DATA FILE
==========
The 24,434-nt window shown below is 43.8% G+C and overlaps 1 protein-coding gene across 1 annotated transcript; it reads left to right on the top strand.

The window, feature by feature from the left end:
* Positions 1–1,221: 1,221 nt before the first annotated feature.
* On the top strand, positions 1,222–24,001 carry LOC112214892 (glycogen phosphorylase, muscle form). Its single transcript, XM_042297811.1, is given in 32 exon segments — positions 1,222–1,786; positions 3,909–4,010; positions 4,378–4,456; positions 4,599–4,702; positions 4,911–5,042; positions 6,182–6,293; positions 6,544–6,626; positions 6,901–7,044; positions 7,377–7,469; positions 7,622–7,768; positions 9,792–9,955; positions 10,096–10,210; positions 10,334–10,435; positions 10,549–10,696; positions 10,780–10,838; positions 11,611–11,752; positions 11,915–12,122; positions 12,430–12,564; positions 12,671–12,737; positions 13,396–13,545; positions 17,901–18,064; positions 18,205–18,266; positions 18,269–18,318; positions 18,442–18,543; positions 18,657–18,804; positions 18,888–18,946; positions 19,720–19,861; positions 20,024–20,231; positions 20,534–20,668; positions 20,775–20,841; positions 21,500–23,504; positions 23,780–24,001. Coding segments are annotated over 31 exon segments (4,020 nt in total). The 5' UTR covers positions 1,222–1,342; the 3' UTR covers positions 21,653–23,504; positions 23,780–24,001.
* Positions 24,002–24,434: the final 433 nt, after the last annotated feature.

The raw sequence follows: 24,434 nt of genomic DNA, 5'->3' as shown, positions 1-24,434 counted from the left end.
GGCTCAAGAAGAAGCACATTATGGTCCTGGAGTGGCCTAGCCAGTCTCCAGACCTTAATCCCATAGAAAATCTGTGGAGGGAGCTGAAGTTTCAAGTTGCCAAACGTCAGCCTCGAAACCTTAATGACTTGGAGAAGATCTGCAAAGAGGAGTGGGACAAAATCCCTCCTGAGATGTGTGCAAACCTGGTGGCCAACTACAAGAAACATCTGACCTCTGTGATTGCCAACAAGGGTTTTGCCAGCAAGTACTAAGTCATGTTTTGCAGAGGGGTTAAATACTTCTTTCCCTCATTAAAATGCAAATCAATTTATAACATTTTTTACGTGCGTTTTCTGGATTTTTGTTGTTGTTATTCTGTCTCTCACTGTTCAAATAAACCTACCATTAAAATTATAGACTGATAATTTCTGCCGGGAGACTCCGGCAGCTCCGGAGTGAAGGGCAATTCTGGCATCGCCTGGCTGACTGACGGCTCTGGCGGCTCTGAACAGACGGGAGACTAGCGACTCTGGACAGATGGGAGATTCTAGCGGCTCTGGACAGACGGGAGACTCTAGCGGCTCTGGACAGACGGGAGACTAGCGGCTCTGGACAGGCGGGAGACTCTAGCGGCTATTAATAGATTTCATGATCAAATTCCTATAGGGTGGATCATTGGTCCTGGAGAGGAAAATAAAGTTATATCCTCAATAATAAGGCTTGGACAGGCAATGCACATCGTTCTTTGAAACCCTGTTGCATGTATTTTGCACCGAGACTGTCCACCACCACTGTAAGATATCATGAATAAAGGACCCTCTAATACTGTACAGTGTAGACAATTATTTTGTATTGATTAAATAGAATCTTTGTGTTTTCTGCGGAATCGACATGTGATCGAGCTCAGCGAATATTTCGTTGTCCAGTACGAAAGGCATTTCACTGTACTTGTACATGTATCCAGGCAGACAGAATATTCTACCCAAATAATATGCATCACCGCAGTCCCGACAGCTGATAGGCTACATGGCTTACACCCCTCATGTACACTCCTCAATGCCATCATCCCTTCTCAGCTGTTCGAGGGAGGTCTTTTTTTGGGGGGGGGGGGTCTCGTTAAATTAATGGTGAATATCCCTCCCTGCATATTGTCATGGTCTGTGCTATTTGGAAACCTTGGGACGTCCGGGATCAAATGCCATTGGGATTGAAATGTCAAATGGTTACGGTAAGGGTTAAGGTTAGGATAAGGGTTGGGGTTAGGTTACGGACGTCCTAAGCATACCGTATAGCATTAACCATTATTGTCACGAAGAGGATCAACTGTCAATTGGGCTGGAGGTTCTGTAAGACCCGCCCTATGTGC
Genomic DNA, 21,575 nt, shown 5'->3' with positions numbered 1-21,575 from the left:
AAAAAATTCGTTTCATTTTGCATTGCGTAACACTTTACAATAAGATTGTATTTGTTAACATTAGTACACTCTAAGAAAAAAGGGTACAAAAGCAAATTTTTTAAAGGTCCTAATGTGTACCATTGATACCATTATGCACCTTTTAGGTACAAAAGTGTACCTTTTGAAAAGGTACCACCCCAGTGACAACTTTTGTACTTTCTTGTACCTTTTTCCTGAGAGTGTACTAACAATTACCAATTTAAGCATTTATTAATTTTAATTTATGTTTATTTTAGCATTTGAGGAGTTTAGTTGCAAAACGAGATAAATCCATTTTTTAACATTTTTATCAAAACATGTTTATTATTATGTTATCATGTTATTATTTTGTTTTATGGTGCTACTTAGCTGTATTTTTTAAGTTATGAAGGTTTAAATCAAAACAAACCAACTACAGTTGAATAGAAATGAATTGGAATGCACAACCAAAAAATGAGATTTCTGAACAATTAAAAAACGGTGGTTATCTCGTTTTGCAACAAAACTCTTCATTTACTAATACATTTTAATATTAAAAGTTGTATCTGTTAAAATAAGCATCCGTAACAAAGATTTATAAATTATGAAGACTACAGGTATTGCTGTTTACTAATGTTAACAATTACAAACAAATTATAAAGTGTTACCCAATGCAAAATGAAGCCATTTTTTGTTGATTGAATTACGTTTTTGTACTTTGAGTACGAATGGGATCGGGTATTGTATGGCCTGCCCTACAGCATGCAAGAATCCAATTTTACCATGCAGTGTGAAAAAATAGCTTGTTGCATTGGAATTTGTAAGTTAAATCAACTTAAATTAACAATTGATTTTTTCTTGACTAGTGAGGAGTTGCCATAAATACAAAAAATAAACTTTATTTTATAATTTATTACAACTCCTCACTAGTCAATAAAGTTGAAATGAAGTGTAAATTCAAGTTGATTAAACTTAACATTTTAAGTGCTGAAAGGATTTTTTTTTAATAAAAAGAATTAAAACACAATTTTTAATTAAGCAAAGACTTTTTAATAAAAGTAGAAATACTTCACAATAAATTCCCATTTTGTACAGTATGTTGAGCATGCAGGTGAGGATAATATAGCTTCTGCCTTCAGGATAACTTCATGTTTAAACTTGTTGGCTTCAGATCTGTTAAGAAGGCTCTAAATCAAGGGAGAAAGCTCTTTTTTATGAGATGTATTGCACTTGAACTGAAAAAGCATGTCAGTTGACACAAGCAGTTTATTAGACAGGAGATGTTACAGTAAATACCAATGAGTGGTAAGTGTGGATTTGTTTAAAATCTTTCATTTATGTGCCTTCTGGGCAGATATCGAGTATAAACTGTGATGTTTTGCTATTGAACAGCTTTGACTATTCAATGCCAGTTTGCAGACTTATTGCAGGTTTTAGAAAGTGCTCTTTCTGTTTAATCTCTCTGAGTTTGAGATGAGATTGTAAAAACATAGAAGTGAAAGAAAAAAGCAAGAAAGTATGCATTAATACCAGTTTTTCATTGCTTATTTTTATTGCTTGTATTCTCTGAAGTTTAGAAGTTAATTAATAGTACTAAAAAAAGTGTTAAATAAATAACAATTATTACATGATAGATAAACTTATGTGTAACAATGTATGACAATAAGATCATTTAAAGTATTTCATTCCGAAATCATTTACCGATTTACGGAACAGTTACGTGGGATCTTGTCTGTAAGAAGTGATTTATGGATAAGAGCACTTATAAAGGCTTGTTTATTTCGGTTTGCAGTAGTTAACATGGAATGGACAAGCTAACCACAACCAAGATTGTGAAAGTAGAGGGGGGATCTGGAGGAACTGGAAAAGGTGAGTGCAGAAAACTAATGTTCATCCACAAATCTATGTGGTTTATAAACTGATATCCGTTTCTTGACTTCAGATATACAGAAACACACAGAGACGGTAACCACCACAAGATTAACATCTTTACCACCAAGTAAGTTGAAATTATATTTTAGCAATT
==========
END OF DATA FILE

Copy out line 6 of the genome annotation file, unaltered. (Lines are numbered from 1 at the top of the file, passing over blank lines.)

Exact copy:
The raw sequence follows: 24,434 nt of genomic DNA, 5'->3' as shown, positions 1-24,434 counted from the left end.